Strasbourg City Guide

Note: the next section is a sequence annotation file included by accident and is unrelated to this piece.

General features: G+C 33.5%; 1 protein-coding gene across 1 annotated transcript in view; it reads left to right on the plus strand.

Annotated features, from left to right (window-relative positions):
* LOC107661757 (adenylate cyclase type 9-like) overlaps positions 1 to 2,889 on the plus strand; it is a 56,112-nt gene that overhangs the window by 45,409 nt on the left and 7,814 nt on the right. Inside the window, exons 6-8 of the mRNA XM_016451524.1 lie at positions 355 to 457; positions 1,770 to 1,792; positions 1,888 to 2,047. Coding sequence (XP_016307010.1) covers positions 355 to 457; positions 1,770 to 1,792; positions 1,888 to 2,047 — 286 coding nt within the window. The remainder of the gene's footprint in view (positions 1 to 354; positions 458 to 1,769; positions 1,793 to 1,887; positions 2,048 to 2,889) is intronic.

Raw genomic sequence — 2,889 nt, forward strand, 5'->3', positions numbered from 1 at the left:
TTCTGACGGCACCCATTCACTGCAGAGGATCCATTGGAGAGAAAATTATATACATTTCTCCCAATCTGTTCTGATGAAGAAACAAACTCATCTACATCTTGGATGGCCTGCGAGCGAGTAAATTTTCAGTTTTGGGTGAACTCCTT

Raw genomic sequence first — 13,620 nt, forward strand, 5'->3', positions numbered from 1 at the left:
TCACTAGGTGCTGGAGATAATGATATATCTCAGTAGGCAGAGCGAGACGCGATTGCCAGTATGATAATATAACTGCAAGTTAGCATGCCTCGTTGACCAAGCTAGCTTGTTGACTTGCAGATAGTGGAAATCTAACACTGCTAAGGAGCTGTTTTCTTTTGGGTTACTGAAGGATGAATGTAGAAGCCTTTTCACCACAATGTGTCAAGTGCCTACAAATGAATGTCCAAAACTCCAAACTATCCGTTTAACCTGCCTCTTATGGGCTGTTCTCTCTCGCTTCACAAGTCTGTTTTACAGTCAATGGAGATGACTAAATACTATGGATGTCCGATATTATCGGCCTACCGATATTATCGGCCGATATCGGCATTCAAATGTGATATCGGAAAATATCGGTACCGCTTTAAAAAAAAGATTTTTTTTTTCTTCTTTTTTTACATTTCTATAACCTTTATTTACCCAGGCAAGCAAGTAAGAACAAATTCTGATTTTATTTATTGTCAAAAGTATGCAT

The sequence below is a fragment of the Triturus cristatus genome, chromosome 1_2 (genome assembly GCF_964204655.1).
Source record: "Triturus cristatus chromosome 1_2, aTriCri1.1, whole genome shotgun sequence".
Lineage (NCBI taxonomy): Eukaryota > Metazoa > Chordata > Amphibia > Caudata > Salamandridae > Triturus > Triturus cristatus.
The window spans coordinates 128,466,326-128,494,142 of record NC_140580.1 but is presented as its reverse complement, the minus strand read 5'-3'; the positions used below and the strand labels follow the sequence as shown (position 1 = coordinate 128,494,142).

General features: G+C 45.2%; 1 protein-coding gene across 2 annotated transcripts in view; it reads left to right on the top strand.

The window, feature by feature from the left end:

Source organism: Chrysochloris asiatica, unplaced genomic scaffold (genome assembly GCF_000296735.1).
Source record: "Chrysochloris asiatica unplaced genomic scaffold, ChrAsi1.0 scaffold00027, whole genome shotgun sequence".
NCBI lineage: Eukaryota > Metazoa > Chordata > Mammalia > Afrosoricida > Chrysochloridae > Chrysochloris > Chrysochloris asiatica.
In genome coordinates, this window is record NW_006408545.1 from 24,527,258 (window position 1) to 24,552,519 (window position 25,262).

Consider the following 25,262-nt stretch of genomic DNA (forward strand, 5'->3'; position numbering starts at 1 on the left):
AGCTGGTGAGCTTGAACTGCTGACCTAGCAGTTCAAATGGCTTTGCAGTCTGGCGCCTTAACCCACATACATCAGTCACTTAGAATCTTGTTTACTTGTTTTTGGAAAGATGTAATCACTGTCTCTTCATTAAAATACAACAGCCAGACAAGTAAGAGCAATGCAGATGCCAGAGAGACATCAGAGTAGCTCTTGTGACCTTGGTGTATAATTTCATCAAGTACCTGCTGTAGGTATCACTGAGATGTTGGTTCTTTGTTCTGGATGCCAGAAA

Strasbourg boasts of exquisite architecture, but this does not mean it’s old and boring. The city is known for its enthralling, vibrant, and cosmopolitan districts. Threading through the narrow streets of the Saint-Michel quarter to the buildings from the 60s and 70s in Mériadeck, 2.5 million annual visitors would realize how the life of this city has radically evolved without losing its own identity and character. The city’s nightlife is bustling too, with countless cinemas, cafes, bars, theaters and nightclubs to pop in. Shopaholics can also enjoy shopping in the center of the city along Rue des Grandes Arcades and Rue des Francs Bourgeois. Those who neither enjoy the nightlife nor shopping can surely not take for granted the beauty of Black Forest and Rhine River over the city’s edge. Tourists can get pleasure from daytrips into Alsace (city capital) or Germany every day. Either way, it will definitely make their trip worth the while. Did you know that Strasbourg was once a military camp of the Romans? Its former name is Argentoratum and was the main outpost of the empire of Rome against Northern Europe’s Germanic tribes. When the Roman Empire collapsed, its new name, Stratisburgum, emerged, which later evolved to its present-day name. The medieval period was a prosperous era for the city when it became the heart of European trade routes in the North. Taxes levied on commodities helped the city to develop. When it eventually became an independent republic in the 15th century, it attracted philosophers and reformists which influenced in shaping its culture further. The Republic of Strasbourg was annexed by France in 1697, which brought further prosperity and dramatic cultural renewal. However, in the 18th and 19th century, turmoil recurred. For six weeks of siege, the city suffered mass destruction of monuments and buildings and it became a part of the German empire. Shortly after World War 1 though, it became a French territory again, and a German territory again, during World War II. Being on the Franco-German border, it is no wonder why this city is controversially owned by two countries one after another. The importance of Strasbourg as a city was confirmed in 1949 when it was selected as the headquarters of the Council of Europe. Another confirmation of its significance is it being the seat of the 15-member Parliament of Europe since 1979, and the European Court of Human Rights since 1994. Cuisine Strasbourg offers mouth-watering cuisines that are a perfect combo of German boldness and French gourmet. Some must-try’s are: - Baeckoffe and Coq au Reisling – These are local specialties. Baeckoffe is composed of meat stews, potatoes and spices while Coq au Reisling means chicken in Reisling (wine from a white grape variety). This is usually paired with a German noodle called spaetzle. - Eau de Vie – Literally meaning “water of life”. This is clear fruit liquor produced by going through the processes of fermentation and double distillation. Compared with American brandy that is sweetened by sugar, eau de vie is sweetened solely by fruit. - Visiting a Winstub – Pronounced as “veenshtub” meaning a wine bar-restaurant that serves local specialties. Winstubs are hubs to traditional Strasbourg traditional food. The atmosphere is welcoming with outdoor seats, ornate brass fittings, wooden beams, and old paintings.